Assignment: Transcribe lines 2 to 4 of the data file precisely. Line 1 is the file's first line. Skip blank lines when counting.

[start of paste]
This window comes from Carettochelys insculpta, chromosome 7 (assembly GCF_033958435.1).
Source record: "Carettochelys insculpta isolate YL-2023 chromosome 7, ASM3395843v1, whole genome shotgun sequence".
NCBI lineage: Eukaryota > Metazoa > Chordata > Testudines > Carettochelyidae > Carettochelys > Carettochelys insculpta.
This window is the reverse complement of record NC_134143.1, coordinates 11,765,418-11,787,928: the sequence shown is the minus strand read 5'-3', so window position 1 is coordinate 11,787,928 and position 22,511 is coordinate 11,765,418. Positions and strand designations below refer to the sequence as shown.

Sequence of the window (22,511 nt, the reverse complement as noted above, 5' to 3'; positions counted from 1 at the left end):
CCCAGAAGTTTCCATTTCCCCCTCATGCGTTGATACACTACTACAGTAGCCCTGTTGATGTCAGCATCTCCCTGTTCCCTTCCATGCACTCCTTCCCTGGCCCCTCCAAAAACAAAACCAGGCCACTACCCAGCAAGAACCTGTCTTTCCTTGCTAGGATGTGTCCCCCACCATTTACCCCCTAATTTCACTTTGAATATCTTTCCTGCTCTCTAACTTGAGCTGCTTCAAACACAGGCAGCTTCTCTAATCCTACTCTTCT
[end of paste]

Source record: "Carettochelys insculpta isolate YL-2023 chromosome 7, ASM3395843v1, whole genome shotgun sequence".
NCBI lineage: Eukaryota > Metazoa > Chordata > Testudines > Carettochelyidae > Carettochelys > Carettochelys insculpta.
This window is the reverse complement of record NC_134143.1, coordinates 11,765,418-11,787,928: the sequence shown is the minus strand read 5'-3', so window position 1 is coordinate 11,787,928 and position 22,511 is coordinate 11,765,418. Positions and strand designations below refer to the sequence as shown.